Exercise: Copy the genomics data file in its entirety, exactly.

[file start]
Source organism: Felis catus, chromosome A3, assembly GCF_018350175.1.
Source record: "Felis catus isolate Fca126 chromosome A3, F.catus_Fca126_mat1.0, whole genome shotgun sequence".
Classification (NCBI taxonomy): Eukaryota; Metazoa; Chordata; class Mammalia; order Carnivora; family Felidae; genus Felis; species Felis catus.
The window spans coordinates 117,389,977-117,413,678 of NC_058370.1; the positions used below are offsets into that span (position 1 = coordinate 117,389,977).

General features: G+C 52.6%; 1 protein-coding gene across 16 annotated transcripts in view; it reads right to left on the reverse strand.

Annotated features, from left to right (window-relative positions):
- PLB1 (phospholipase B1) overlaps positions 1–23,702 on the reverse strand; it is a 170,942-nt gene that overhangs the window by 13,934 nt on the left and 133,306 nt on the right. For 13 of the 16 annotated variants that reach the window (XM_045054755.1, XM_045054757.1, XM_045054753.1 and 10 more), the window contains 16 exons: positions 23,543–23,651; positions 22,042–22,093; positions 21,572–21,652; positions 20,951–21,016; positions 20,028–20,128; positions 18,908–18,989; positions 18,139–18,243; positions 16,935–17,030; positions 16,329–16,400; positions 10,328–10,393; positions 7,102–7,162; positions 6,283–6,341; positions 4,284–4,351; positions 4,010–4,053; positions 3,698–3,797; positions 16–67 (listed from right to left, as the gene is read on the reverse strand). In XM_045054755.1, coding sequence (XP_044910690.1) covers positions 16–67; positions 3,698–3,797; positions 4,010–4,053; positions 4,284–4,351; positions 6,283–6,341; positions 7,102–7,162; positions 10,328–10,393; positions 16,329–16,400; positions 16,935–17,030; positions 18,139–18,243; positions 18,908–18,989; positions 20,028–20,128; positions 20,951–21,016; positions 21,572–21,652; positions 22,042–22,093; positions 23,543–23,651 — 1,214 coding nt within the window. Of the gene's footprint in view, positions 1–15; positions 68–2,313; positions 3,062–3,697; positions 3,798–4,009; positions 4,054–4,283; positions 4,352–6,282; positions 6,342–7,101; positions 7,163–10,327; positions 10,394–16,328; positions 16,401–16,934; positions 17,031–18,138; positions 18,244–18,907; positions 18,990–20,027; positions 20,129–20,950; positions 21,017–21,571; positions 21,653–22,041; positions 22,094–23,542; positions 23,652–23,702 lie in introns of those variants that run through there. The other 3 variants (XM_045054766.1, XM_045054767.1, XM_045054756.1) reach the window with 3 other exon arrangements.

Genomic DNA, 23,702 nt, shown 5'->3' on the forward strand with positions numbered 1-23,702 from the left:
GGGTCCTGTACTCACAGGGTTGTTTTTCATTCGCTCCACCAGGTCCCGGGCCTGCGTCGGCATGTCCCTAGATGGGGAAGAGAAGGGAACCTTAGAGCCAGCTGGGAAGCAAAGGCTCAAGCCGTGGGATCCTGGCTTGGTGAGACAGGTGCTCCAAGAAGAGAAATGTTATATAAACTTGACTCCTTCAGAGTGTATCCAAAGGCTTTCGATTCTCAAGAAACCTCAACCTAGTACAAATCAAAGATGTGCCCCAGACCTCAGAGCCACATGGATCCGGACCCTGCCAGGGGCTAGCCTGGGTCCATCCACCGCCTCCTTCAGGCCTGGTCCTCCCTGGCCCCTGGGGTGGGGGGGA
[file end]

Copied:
Source organism: Felis catus, chromosome A3, assembly GCF_018350175.1.
Source record: "Felis catus isolate Fca126 chromosome A3, F.catus_Fca126_mat1.0, whole genome shotgun sequence".
Classification (NCBI taxonomy): Eukaryota; Metazoa; Chordata; class Mammalia; order Carnivora; family Felidae; genus Felis; species Felis catus.
The window spans coordinates 117,389,977-117,413,678 of NC_058370.1; the positions used below are offsets into that span (position 1 = coordinate 117,389,977).

General features: G+C 52.6%; 1 protein-coding gene across 16 annotated transcripts in view; it reads right to left on the reverse strand.

Annotated features, from left to right (window-relative positions):
- PLB1 (phospholipase B1) overlaps positions 1–23,702 on the reverse strand; it is a 170,942-nt gene that overhangs the window by 13,934 nt on the left and 133,306 nt on the right. For 13 of the 16 annotated variants that reach the window (XM_045054755.1, XM_045054757.1, XM_045054753.1 and 10 more), the window contains 16 exons: positions 23,543–23,651; positions 22,042–22,093; positions 21,572–21,652; positions 20,951–21,016; positions 20,028–20,128; positions 18,908–18,989; positions 18,139–18,243; positions 16,935–17,030; positions 16,329–16,400; positions 10,328–10,393; positions 7,102–7,162; positions 6,283–6,341; positions 4,284–4,351; positions 4,010–4,053; positions 3,698–3,797; positions 16–67 (listed from right to left, as the gene is read on the reverse strand). In XM_045054755.1, coding sequence (XP_044910690.1) covers positions 16–67; positions 3,698–3,797; positions 4,010–4,053; positions 4,284–4,351; positions 6,283–6,341; positions 7,102–7,162; positions 10,328–10,393; positions 16,329–16,400; positions 16,935–17,030; positions 18,139–18,243; positions 18,908–18,989; positions 20,028–20,128; positions 20,951–21,016; positions 21,572–21,652; positions 22,042–22,093; positions 23,543–23,651 — 1,214 coding nt within the window. Of the gene's footprint in view, positions 1–15; positions 68–2,313; positions 3,062–3,697; positions 3,798–4,009; positions 4,054–4,283; positions 4,352–6,282; positions 6,342–7,101; positions 7,163–10,327; positions 10,394–16,328; positions 16,401–16,934; positions 17,031–18,138; positions 18,244–18,907; positions 18,990–20,027; positions 20,129–20,950; positions 21,017–21,571; positions 21,653–22,041; positions 22,094–23,542; positions 23,652–23,702 lie in introns of those variants that run through there. The other 3 variants (XM_045054766.1, XM_045054767.1, XM_045054756.1) reach the window with 3 other exon arrangements.

Genomic DNA, 23,702 nt, shown 5'->3' on the forward strand with positions numbered 1-23,702 from the left:
GGGTCCTGTACTCACAGGGTTGTTTTTCATTCGCTCCACCAGGTCCCGGGCCTGCGTCGGCATGTCCCTAGATGGGGAAGAGAAGGGAACCTTAGAGCCAGCTGGGAAGCAAAGGCTCAAGCCGTGGGATCCTGGCTTGGTGAGACAGGTGCTCCAAGAAGAGAAATGTTATATAAACTTGACTCCTTCAGAGTGTATCCAAAGGCTTTCGATTCTCAAGAAACCTCAACCTAGTACAAATCAAAGATGTGCCCCAGACCTCAGAGCCACATGGATCCGGACCCTGCCAGGGGCTAGCCTGGGTCCATCCACCGCCTCCTTCAGGCCTGGTCCTCCCTGGCCCCTGGGGTGGGGGGGA